“Furloughs were never meant to solve the state’s structural budget problem or save money in the long run,” Schwarzenegger said in an e-mailed response to questions for a six-part Bloomberg series on state pay. “We had to do what was necessary to keep paying the bills and keep the lights on.”
In an interview before publication of the Bloomberg series, California Labor Secretary Marty Morgenstern said the accrual of leave documented by Bloomberg isn’t permitted under state rules.
“Those payouts are payouts of accumulated salary that it’s against the rules to allow people to accumulate, and it shouldn’t have been done, and shouldn’t be done,” said Morgenstern, a member of Brown’s cabinet whose Labor & Workforce Development Agency oversees labor relations, employment and unemployment.
“I think some of our rules were negligent, and I think people were allowed to build up overtime pay who shouldn’t have been, who accumulated leave time and furlough time,” Morgenstern said. “Those kind of payments are absolutely inappropriate and we’re doing everything we can to see that does not recur.”
In an e-mailed statement responding to findings of the Bloomberg series before its publication, Gareth Lacy, a spokesman for the governor, said many of the costs highlighted by the data are the result of policies set by governors who preceded Brown in office.
“Governor Brown is busy fixing the many problems that he inherited from past administrations,” Lacy said. “California’s $26 billion budget deficit, and the decades-old structural imbalance, was eliminated in large part by cutting waste and slashing costs. The governor also achieved historic reforms to public pensions and workers’ compensation that will save the state billions of dollars.”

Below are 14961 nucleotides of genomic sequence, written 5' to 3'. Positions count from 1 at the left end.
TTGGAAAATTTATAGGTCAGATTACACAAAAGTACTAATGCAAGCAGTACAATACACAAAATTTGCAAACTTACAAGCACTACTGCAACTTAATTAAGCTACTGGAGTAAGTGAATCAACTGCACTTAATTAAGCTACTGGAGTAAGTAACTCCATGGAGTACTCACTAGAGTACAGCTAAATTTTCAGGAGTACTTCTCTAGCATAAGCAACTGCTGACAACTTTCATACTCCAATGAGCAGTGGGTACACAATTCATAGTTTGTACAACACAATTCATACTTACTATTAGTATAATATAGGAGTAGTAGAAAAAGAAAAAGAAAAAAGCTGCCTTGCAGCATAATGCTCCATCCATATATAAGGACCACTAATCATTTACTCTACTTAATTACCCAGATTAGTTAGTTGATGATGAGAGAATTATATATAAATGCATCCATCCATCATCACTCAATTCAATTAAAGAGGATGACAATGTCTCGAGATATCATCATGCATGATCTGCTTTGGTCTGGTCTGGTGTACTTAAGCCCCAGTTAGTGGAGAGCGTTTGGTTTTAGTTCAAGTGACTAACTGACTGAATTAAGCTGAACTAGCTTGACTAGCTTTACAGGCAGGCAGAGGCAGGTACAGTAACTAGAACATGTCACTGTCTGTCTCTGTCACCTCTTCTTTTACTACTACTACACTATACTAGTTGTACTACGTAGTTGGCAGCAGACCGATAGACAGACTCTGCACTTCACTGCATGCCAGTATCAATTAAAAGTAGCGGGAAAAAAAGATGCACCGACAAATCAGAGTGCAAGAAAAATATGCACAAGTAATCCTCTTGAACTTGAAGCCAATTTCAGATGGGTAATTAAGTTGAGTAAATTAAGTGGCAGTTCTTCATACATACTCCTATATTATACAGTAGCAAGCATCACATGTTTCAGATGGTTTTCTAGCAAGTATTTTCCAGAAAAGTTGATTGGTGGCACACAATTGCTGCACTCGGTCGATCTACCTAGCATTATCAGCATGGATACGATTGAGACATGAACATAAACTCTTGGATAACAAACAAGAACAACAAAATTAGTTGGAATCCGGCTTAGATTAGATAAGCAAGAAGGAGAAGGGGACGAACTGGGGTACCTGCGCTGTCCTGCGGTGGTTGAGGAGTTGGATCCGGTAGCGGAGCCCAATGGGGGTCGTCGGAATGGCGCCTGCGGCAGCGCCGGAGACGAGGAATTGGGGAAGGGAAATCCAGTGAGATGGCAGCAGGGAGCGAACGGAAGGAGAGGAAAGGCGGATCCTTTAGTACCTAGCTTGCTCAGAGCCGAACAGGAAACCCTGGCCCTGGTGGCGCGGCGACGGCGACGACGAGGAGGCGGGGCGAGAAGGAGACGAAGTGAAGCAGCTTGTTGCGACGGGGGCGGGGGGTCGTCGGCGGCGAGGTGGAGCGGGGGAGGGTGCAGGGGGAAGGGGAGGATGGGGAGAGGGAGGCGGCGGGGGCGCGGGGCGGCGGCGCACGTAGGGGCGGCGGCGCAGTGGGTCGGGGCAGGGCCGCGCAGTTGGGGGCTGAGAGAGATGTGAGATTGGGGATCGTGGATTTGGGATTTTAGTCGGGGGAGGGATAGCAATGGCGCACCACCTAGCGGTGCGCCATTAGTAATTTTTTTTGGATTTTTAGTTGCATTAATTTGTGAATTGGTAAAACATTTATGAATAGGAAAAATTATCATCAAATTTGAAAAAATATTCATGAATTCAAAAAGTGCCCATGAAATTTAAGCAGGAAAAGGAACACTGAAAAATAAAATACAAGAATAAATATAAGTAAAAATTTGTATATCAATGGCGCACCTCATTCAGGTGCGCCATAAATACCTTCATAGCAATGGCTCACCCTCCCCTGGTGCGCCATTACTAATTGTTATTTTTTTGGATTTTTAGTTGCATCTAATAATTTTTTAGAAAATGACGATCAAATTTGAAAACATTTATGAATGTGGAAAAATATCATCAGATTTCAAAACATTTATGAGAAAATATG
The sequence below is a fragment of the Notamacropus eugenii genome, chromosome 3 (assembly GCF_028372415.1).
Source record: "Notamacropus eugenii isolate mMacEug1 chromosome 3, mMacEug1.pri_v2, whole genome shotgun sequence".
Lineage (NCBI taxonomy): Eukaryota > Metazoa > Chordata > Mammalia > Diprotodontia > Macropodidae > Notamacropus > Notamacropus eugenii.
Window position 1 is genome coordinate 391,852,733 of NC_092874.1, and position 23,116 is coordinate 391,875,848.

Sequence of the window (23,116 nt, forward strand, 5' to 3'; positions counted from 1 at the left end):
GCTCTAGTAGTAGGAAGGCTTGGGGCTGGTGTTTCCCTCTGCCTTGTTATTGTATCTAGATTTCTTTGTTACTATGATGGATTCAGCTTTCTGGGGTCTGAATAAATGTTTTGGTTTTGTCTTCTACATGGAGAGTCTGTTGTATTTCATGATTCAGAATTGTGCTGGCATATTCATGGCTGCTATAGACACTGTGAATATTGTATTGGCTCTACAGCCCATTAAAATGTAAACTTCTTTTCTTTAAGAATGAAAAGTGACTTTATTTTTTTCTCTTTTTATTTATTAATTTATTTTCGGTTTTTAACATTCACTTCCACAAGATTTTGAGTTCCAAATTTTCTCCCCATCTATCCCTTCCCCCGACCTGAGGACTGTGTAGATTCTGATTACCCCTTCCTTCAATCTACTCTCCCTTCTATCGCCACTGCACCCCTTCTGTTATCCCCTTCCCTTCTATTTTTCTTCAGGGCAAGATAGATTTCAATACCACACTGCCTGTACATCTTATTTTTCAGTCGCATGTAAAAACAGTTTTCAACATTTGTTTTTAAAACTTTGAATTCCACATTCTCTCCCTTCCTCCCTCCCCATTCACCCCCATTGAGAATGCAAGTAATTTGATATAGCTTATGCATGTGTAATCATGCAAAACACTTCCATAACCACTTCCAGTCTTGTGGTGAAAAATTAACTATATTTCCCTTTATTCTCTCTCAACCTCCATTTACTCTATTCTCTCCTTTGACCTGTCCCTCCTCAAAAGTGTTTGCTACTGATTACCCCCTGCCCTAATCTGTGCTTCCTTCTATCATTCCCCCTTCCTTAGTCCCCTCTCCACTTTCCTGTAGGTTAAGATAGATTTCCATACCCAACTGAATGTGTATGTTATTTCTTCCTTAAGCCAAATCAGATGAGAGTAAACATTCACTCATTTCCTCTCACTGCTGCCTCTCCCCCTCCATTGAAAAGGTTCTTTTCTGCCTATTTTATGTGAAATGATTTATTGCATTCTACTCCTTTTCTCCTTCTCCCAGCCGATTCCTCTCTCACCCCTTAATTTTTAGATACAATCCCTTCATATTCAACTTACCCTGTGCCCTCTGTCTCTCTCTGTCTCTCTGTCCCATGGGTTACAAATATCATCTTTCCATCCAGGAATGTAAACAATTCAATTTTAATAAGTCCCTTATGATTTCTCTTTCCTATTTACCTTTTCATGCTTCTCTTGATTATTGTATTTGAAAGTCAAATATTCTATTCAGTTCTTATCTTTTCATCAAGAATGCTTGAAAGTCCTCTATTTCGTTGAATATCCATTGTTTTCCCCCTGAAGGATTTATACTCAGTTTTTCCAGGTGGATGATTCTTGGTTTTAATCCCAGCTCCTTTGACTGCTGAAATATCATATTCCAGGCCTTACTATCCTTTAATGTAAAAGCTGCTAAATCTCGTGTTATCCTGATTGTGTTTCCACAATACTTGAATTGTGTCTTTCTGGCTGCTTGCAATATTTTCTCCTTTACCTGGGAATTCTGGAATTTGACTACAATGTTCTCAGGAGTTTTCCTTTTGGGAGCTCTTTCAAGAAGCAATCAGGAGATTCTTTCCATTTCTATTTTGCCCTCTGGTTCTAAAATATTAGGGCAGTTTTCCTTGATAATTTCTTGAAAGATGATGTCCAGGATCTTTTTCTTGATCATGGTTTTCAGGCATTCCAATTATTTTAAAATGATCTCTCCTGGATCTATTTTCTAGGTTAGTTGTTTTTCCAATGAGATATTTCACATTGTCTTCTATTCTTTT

Topping the list of severance payments to California workers last year was $608,821 paid to psychiatrist Gertrudis Agcaoili, who retired from the Napa state mental hospital after a 30-year career. Agcaoili said in a telephone interview that it was her right to take the payment.
Among other findings of the data compiled by Bloomberg was that another psychiatrist, Mohammad Safi, collected $822,302 last year, up from $90,682 for six months of work in 2006, the data show. Safi was placed on administrative leave in July and is under investigation by the Department of State Hospitals, formerly the Department of Mental Health.
Safi and other psychiatrists employed by the state benefited from what amounted to a 2007 bidding war between California’s prisons and mental health departments, after a series of federal court orders forced the state to improve its inmate care. Higher pay in the prison system was matched by mental health, and as psychiatrists followed larger salaries, the state’s cost to provide the care soared.
Last year, 16 psychiatrists on California’s payroll, including Safi, made more than $400,000. Only one did in any other state in the data compiled by Bloomberg, a doctor in Texas. Safi earned more than twice as much as any state psychiatrist elsewhere, the data show.
Safi was paid for an average of almost 17 hours each day, including on-call time and Saturdays and Sundays, although he did take time off, said David O’Brien, a spokesman for the department. In a brief interview outside his home in Newark, California, Safi said he’d been placed on leave for working too many hours and declined to comment further. An increase in the number of beds at the facility where Safi worked forced him to cover more shifts, and he was allowed to do some of the work from home, said his lawyer, Ed Caden.
To contact the editor responsible for this story: Jeffrey Taylor at firstname.lastname@example.org